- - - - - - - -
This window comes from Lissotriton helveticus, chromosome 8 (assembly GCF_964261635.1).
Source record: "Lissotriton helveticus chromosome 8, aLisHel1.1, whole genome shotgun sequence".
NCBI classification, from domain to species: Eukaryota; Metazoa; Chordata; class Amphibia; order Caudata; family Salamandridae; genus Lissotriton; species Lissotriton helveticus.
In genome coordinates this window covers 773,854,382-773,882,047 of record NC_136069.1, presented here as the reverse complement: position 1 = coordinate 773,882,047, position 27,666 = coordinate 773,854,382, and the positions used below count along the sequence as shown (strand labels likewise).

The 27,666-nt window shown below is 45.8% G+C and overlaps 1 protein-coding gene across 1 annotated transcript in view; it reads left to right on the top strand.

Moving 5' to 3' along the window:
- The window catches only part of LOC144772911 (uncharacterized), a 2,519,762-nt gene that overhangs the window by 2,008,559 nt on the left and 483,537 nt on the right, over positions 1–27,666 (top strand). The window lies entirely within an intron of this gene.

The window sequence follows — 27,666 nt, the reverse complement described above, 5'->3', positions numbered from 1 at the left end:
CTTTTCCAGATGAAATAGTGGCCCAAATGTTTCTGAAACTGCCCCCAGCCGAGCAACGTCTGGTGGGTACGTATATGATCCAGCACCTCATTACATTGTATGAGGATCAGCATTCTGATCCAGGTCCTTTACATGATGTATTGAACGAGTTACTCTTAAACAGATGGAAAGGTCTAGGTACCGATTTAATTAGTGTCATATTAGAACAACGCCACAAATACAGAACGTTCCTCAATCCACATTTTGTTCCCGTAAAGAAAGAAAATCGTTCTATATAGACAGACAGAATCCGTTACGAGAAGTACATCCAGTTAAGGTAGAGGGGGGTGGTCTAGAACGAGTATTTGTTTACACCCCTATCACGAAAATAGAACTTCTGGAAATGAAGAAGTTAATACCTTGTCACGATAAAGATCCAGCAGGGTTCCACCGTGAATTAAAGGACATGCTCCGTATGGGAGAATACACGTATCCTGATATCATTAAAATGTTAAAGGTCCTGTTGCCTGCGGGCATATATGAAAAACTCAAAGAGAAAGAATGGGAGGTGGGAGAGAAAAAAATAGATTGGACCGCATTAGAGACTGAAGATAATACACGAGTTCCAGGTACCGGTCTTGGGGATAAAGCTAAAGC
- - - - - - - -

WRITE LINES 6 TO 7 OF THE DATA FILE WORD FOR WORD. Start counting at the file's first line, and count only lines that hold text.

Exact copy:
Moving 5' to 3' along the window:
- The window catches only part of LOC144772911 (uncharacterized), a 2,519,762-nt gene that overhangs the window by 2,008,559 nt on the left and 483,537 nt on the right, over positions 1–27,666 (top strand). The window lies entirely within an intron of this gene.